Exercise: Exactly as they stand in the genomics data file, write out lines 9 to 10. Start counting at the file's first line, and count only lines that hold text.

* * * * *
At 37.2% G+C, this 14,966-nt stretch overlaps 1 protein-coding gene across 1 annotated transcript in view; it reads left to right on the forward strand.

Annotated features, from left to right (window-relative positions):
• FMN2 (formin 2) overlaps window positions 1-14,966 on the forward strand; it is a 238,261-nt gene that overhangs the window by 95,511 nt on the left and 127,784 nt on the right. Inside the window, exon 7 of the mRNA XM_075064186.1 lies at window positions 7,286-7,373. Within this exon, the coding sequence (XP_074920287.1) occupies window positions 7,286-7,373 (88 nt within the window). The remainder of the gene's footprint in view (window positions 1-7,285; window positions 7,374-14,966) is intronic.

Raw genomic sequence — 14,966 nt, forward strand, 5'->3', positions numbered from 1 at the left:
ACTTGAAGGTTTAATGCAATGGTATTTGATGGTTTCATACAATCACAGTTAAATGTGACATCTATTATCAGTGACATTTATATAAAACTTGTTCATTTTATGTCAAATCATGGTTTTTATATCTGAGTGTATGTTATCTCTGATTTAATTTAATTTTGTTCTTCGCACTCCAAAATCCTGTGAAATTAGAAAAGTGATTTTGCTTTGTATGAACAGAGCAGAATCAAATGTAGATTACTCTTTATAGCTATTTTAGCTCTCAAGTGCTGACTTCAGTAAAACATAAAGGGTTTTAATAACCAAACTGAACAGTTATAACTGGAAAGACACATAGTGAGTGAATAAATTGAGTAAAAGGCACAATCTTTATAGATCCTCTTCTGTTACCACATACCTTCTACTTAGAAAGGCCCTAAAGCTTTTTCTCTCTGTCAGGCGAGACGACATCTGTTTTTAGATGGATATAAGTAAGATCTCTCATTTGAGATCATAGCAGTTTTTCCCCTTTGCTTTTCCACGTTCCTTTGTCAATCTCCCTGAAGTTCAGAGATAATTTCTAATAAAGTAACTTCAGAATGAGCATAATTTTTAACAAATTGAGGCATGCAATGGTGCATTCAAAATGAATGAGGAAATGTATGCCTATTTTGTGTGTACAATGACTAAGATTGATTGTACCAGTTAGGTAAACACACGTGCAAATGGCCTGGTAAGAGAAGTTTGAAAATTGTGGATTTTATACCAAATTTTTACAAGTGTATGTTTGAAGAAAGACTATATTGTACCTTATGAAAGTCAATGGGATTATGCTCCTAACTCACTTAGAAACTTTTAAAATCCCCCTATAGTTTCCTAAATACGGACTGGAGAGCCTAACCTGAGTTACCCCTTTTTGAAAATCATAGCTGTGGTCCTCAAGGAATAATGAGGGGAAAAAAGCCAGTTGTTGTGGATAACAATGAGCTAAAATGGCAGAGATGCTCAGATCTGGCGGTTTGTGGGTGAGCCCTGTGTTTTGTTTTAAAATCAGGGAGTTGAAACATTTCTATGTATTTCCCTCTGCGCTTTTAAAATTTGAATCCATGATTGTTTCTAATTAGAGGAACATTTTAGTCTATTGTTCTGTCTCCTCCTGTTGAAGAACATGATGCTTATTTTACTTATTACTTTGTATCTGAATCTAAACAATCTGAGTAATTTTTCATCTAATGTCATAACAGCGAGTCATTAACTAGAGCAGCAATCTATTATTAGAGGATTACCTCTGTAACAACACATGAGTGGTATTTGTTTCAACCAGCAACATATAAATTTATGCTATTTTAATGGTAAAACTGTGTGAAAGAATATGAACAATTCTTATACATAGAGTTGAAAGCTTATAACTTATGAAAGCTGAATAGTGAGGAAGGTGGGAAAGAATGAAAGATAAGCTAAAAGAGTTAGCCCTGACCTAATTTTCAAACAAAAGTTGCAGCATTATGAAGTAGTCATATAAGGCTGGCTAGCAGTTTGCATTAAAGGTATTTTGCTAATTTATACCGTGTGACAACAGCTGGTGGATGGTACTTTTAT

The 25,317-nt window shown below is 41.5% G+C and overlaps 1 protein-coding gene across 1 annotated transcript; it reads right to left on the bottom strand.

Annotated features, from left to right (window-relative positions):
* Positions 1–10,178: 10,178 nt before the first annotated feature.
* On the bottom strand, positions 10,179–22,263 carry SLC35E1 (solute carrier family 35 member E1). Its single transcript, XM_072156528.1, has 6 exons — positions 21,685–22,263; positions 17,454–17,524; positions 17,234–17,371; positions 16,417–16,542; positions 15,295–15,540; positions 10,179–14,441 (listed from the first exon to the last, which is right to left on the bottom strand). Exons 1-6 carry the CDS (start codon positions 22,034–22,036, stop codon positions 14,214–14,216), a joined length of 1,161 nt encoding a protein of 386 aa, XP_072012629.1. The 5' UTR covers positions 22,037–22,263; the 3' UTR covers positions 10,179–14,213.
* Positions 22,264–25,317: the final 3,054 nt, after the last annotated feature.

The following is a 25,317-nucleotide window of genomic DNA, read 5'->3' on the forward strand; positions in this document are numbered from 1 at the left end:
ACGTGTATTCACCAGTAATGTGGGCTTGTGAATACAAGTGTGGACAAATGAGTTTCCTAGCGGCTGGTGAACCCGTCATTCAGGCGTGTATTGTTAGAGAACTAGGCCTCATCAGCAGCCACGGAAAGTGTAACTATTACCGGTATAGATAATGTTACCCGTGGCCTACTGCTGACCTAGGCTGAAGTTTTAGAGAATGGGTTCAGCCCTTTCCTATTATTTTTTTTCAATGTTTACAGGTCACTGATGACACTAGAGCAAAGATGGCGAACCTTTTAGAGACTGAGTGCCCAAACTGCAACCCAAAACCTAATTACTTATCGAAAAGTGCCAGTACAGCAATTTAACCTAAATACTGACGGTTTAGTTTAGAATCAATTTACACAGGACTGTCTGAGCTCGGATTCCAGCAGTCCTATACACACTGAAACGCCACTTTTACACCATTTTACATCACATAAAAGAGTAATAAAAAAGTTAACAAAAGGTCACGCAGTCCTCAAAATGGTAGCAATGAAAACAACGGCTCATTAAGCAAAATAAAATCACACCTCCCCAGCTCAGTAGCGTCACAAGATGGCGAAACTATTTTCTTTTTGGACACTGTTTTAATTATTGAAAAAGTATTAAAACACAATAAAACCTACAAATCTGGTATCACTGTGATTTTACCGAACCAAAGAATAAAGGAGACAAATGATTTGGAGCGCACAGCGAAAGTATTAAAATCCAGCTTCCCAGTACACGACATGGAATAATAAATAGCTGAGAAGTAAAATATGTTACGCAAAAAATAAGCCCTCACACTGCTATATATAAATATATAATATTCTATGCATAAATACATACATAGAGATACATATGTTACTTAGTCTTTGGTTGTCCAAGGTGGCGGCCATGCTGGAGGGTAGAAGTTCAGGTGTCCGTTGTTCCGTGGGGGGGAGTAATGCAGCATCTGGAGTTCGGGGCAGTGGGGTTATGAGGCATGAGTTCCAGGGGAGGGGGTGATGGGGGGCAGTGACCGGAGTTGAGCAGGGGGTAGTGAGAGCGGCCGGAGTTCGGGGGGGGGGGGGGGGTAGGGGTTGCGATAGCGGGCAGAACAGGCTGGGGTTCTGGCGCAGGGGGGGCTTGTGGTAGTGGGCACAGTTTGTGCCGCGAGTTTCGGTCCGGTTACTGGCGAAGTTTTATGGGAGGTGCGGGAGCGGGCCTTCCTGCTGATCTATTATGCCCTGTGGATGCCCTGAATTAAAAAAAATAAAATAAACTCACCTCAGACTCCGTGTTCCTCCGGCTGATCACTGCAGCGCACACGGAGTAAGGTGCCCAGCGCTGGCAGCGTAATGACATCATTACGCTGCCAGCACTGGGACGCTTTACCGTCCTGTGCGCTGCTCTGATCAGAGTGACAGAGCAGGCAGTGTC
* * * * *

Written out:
* On the bottom strand, positions 10,179–22,263 carry SLC35E1 (solute carrier family 35 member E1). Its single transcript, XM_072156528.1, has 6 exons — positions 21,685–22,263; positions 17,454–17,524; positions 17,234–17,371; positions 16,417–16,542; positions 15,295–15,540; positions 10,179–14,441 (listed from the first exon to the last, which is right to left on the bottom strand). Exons 1-6 carry the CDS (start codon positions 22,034–22,036, stop codon positions 14,214–14,216), a joined length of 1,161 nt encoding a protein of 386 aa, XP_072012629.1. The 5' UTR covers positions 22,037–22,263; the 3' UTR covers positions 10,179–14,213.
* Positions 22,264–25,317: the final 3,054 nt, after the last annotated feature.